War is a new normal, a trickle returns home under the “illusion of security”
FLEEING their homes in war-torn eastern Ukraine, thousands continue to come to Lviv in the west every day. As they exit the century-old gray-domed station, local volunteers feed them, provide medical assistance and help them find accommodation or travel west into Poland.
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But now some Ukrainians have started to return to their homes in the east – few in number but a steady trickle nonetheless, lured by an “illusion of security” with Russia announcing that it will now focus specifically on the Donbass region.
At the start of the invasion, Andrew Ohirchak would see more than 50,000 people coming to Lviv by train. “But in the last ten days or so the number has dropped to 10,000-15,000,” says the 19-year-old computer programming student who has been volunteering outside the station for more than three weeks.
Among the hundreds waiting for the next trip, Violata Siekicheva (42), her mother Nima Ivanona (69) and her sister-in-law Alina (23), who gently cradles her baby in a pram, are not looking for temporary accommodation . They came to the station to find a way home to the southeastern city of Zaporizhzhia on the Dnieper River, which is also home to a nuclear power plant.
Coming from the eastern Donbass region, Russian troops attacked Zaporizhzhia, which is also the main evacuation point for people stranded in Mariupol and other parts of Donetsk and Lugansk. And, the trio fled early with the baby to reach Lviv province about three weeks ago.
Siekicheva’s husband and son are in the local police and stayed behind. When she left, the airport had been bombed, and with the city’s nuclear power plant, they were worried. “Our neighborhood was not bombed, but we could hear the bombs,” she said.
“I am worried about my son and my husband. When we left, the trains were cramped, and it took us 24 hours. The trip was very difficult,” she said. Now they “want to go home” because they are less scared given the current situation – and they “want to be with the men” they left behind.
It’s been more than a month since the war started. A few days earlier, in a sign that it was recalibrating its strategy after being blocked by the Ukrainians, Russia had declared the first phase of their “special military operation” complete. The next phase will focus on the Donbass region, he said.
It remains to be seen how the invasion will play out, but with missile strikes as far west as Lviv on Saturday, and the specter of Belarus entering the war, the larger theater appears to be settled, at least. for now, with no major gains for either side in recent days.
US President Joe Biden underlined this during his speech in Poland on Saturday. “We must commit now to be in this fight for the long term… This battle will also not be won in days or months. We have to arm ourselves for a long fight ahead,” he said.
As both sides put down roots, the new normal has led to a sense of security. Moreover, the unexpected military defense of Ukraine, backed by the West, is a major boost to the morale of Ukrainians who now firmly believe that they can win this war.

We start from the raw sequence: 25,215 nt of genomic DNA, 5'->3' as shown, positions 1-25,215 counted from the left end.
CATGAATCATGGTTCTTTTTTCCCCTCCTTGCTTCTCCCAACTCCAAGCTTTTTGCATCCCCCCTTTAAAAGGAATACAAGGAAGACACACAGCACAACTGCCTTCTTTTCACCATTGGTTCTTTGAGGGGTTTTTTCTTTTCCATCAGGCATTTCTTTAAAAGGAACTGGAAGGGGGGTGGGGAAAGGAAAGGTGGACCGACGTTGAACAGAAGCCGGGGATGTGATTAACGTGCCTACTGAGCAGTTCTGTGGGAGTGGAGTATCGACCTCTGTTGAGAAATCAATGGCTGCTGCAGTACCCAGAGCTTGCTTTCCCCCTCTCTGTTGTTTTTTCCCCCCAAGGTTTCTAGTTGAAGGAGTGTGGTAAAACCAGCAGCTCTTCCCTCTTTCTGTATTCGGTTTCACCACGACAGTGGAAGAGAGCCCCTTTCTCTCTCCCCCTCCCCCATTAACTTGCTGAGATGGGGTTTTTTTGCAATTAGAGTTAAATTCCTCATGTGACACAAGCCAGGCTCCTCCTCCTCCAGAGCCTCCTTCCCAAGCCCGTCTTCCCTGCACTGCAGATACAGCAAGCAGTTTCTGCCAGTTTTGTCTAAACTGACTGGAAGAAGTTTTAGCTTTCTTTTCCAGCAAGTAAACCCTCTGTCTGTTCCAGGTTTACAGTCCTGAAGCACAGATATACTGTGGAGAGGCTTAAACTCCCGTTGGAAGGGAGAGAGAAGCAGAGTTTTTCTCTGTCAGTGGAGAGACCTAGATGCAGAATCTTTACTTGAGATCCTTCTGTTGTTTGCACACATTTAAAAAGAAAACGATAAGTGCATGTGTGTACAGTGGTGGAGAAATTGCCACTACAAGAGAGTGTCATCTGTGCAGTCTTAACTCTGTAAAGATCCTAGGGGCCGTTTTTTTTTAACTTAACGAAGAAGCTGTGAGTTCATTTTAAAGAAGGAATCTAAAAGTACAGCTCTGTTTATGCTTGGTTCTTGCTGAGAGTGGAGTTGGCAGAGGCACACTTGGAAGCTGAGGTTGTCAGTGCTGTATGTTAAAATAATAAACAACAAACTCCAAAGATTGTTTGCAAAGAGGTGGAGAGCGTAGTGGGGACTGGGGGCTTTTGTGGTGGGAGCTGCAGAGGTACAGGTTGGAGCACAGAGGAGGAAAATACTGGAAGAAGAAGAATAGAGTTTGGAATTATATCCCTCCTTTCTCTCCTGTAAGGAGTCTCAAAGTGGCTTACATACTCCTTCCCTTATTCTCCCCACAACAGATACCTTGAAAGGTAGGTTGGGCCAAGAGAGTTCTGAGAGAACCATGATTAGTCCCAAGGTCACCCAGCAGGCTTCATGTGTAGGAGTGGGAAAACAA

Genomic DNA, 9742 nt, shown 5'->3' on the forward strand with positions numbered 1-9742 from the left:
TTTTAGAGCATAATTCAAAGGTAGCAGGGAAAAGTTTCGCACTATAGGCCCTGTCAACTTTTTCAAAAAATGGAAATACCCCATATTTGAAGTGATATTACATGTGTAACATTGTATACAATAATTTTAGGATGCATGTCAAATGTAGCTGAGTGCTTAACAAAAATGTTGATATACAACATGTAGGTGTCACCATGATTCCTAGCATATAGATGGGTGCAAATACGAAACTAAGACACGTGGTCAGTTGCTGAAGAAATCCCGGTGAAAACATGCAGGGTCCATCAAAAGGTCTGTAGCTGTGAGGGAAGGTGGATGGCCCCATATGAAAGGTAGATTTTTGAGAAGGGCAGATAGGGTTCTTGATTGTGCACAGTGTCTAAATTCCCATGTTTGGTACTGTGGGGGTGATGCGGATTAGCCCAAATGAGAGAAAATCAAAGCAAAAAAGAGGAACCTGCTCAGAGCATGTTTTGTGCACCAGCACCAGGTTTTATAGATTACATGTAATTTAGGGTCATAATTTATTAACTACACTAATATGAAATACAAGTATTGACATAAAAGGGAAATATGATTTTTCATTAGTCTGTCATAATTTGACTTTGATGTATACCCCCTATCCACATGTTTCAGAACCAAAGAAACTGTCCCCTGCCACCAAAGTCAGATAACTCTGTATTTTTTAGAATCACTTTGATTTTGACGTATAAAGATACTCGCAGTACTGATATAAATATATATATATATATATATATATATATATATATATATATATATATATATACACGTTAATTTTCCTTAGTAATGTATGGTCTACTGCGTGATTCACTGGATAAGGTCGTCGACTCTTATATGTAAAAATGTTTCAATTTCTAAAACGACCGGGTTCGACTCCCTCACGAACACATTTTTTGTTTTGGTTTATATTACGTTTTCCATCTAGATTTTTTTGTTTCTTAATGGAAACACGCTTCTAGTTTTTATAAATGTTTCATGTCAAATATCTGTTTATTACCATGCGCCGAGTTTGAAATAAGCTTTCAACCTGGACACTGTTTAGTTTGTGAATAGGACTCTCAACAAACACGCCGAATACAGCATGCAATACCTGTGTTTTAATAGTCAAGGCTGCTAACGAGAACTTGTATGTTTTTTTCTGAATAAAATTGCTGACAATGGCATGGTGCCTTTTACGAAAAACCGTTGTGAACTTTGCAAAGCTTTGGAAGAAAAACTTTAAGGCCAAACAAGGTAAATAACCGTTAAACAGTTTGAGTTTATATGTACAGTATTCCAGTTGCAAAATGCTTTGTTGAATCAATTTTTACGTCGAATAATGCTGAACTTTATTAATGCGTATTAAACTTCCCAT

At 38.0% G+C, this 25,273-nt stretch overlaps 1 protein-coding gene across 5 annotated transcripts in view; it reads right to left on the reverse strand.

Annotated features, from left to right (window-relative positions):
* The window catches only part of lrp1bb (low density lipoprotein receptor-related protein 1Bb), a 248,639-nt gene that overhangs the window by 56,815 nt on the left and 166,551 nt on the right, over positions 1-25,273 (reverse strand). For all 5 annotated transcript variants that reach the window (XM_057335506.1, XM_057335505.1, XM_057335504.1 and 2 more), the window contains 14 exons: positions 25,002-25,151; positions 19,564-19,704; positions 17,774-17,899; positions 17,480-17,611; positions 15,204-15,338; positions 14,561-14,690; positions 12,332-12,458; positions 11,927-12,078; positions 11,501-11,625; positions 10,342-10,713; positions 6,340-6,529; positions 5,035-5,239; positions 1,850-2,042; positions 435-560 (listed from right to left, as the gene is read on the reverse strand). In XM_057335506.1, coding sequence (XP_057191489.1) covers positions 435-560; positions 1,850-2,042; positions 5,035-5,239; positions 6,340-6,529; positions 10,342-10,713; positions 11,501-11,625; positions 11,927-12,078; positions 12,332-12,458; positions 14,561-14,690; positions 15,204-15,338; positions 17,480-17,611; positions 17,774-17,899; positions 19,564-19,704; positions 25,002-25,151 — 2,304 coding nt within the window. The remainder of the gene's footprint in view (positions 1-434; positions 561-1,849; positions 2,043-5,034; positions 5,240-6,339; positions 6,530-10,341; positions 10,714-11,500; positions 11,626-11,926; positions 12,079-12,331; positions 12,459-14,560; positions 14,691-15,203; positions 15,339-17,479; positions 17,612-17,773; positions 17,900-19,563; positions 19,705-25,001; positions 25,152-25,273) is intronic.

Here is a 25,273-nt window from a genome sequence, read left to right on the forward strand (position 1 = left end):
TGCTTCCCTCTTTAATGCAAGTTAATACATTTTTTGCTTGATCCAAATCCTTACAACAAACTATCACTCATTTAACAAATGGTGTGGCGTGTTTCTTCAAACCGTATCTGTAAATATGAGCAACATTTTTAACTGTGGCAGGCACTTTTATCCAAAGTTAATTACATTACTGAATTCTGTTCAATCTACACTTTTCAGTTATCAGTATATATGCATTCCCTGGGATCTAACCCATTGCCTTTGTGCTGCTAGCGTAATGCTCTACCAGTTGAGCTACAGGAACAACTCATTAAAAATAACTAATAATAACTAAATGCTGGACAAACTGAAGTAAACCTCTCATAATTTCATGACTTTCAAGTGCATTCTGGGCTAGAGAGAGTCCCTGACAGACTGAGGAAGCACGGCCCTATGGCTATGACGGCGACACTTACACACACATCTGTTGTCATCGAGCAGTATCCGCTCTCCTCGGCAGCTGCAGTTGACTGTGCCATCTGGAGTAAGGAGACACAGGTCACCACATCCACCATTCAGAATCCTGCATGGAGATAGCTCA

Oleksandr Pertsovsky, who heads the passenger rail department, told The Indian Express that the number of people heading west was still low. “If you have, say, 30,000 from kyiv who went west, that’s no more than 3,000 who go east…sometimes people will also bring back their elderly parents or their animals company,” he said.
But then, he acknowledges, there are also families like Siekicheva’s. “This is the first sign that people are ready to go home. Many of those who have moved within the country or beyond have left their homes with nothing and nowhere to go. So as soon as they see that there is at least an illusion of safety, and that they can survive, they start coming back,” Pertsovsky said.
“Some have no home to return to. But at the very first opportunity, people try to come back. We are very happy to bring them back. But I hope in peacetime we can bring them back to safety,” he said.
According to the railway official, 3 million people have gone west by train since the start of the war. “Unless there is another offensive, or an escalation of rockets, missiles, bombs and shelling, I don’t expect another wave. It also depends on whether the sky remains a threat,” he said.
“At first we had up to 200,000 people a day on the trains, traveling from east to west. Now that figure has dropped to 50,000-40,000. The same is true for people crossing the international border. At first, 20,000-25,000 people used the level crossing in Poland. Now that number is down to 4,000-5,000,” the official said.
The port city of Odessa, which has around 1 million inhabitants, is however causing concern. “It feels like a safe haven right now. But if Russian troops advance, hundreds of thousands of people will be ready to escape and will have a very narrow window,” Pertsovsky said.
He also pointed out that areas like Mariupol, Donetsk and Luhansk, thousands of people are still stuck and need to be evacuated. “They arrive by the hundreds every day. It’s not only measured by numbers, but also by the situation people are stuck in,” he said.
Humanitarian corridors for people stranded in Mariupol are being developed and 7,000 residents were evacuated on Thursday. “The first wave is behind us. But we are ready,” Pertsovsky said.